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Low Wage Afghan Families Hit Hard by Lockdown

A number of shopkeepers and street vendors on Friday said that the lockdown imposed in Kabul in response to the coronavirus will have a severe impact on their incomes, and will cause major economic problems if the current situation is prolonged.

Meanwhile, the Kabul police headquarters has called on the citizens inside Kabul city to respect the lockdown rules and avoid unnecessary movements to help curb the further spread of the virus.

“The Ministry of Interior once again calls on the citizens to avoid unnecessary movement, otherwise police will take action,” said Tariq Aryan, a spokesman for the Ministry of Interior.

“All civil servants have been asked to avoid unnecessary movement, otherwise they will be treated based on the civil servant law,” said Farid Ahmad, a spokesman for the  Independent Administrative Reform & Civil Service Commission (IARCSC).

The Afghan government on Thursday extended the Kabul lockdown for three more weeks, vowing more restrictions on movement in the city, which has an estimated population of six million.

But Jan Mohammad, the breadwinner of his 11-member family says that poverty and economic hardships force him to come out.

“If someone is rich, he will not have any problem, but it is very hard for the poor to stop their business, shop or do other work,” said Jan Mohammad, a shopkeeper in Kabul.

“We hardly manage to earn 200 to 300 afs ($4) daily while we pay 6,000 afs as house rent,” said Mashooq, a street vendor in Kabul.

The government claims that it has been working on a number of programs to help the poor.

“The people need food, the government has a comprehensive program to help the people,” said Dawa Khan Menapal, deputy spokesman to President Ashraf Ghani.

This comes a few days after the government distributed 4.5kg of wheat to some poor families in Kabul and the move sparked strong criticism from the people.

Low Wage Afghan Families Hit Hard by Lockdown

“We hardly manage to earn 200 to 300 afs ($4) daily while we pay 6,000 afs as house rent,” said Mashooq, a street vendor in Kabul.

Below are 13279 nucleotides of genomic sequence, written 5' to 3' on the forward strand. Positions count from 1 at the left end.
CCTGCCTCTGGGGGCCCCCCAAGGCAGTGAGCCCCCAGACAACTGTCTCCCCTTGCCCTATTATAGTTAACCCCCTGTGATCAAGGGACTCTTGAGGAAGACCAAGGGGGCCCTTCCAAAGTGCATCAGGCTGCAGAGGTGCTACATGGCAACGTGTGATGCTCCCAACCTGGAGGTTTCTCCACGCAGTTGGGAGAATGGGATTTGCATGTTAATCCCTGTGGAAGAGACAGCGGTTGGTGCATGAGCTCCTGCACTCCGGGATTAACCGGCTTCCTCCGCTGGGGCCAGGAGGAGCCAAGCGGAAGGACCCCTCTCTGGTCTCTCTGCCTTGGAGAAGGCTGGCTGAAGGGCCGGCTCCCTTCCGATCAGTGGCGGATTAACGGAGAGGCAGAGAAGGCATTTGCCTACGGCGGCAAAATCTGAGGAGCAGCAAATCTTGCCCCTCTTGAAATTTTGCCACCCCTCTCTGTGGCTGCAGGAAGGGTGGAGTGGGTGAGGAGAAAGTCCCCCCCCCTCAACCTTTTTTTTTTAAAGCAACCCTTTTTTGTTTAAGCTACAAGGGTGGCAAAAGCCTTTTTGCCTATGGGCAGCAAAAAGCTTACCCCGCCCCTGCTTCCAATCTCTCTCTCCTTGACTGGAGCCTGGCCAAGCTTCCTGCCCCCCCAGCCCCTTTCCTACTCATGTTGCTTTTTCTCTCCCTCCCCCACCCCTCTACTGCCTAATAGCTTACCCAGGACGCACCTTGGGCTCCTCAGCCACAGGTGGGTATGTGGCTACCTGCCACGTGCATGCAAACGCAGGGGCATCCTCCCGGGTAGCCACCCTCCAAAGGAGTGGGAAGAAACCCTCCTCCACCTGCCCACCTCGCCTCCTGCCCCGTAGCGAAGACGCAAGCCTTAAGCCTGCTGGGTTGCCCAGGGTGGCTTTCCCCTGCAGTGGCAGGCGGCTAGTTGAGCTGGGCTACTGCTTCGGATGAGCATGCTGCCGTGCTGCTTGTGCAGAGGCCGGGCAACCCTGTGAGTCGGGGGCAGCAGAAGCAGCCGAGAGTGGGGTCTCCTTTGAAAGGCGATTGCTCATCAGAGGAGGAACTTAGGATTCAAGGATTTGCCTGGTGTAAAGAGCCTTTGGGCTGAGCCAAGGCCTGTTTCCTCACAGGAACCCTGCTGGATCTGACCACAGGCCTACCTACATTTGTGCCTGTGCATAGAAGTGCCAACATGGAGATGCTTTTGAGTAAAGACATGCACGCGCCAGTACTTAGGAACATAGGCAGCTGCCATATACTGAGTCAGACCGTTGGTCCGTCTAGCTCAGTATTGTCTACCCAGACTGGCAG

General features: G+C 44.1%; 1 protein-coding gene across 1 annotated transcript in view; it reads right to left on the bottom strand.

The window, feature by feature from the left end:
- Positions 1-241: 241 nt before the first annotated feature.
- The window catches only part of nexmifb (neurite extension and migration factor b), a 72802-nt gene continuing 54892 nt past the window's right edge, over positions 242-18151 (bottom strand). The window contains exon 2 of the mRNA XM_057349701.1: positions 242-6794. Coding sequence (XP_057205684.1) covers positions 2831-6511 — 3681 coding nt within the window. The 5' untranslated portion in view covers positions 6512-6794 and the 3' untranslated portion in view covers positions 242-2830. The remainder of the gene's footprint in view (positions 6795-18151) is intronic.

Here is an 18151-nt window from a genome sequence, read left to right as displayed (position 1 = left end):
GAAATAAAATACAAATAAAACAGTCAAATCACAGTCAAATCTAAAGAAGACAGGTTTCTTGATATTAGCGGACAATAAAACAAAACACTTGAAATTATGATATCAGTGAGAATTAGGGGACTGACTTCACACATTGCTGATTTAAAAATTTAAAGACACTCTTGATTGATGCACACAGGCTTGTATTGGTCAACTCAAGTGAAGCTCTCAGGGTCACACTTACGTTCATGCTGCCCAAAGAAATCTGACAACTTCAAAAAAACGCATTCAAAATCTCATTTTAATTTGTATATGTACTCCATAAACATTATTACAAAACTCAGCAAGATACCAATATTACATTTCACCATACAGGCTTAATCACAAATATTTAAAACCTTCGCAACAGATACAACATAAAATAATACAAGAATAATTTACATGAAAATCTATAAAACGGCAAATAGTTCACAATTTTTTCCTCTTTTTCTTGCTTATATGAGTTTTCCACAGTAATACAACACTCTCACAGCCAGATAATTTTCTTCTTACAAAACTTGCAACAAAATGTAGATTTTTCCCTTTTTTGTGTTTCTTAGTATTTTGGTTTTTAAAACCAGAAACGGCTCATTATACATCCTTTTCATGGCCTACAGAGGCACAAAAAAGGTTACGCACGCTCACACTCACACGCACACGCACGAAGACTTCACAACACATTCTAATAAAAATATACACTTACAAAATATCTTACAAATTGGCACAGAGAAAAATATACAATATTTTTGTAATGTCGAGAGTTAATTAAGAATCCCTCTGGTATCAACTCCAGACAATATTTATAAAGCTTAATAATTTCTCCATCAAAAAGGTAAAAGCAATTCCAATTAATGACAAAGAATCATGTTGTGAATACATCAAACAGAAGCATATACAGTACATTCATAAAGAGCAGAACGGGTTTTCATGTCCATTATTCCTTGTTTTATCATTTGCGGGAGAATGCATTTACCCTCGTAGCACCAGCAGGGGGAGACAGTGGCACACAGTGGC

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A number of shopkeepers and street vendors on Friday said that the lockdown imposed in Kabul in response to the coronavirus will have a severe impact on their incomes, and will cause major economic problems if the current situation is prolonged.

Meanwhile, the Kabul police headquarters has called on the citizens inside Kabul city to respect the lockdown rules and avoid unnecessary movements to help curb the further spread of the virus.

“The Ministry of Interior once again calls on the citizens to avoid unnecessary movement, otherwise police will take action,” said Tariq Aryan, a spokesman for the Ministry of Interior.

“All civil servants have been asked to avoid unnecessary movement, otherwise they will be treated based on the civil servant law,” said Farid Ahmad, a spokesman for the  Independent Administrative Reform & Civil Service Commission (IARCSC).

The Afghan government on Thursday extended the Kabul lockdown for three more weeks, vowing more restrictions on movement in the city, which has an estimated population of six million.

But Jan Mohammad, the breadwinner of his 11-member family says that poverty and economic hardships force him to come out.

“If someone is rich, he will not have any problem, but it is very hard for the poor to stop their business, shop or do other work,” said Jan Mohammad, a shopkeeper in Kabul.

“We hardly manage to earn 200 to 300 afs ($4) daily while we pay 6,000 afs as house rent,” said Mashooq, a street vendor in Kabul.

The government claims that it has been working on a number of programs to help the poor.

“The people need food, the government has a comprehensive program to help the people,” said Dawa Khan Menapal, deputy spokesman to President Ashraf Ghani.

This comes a few days after the government distributed 4.5kg of wheat to some poor families in Kabul and the move sparked strong criticism from the people.

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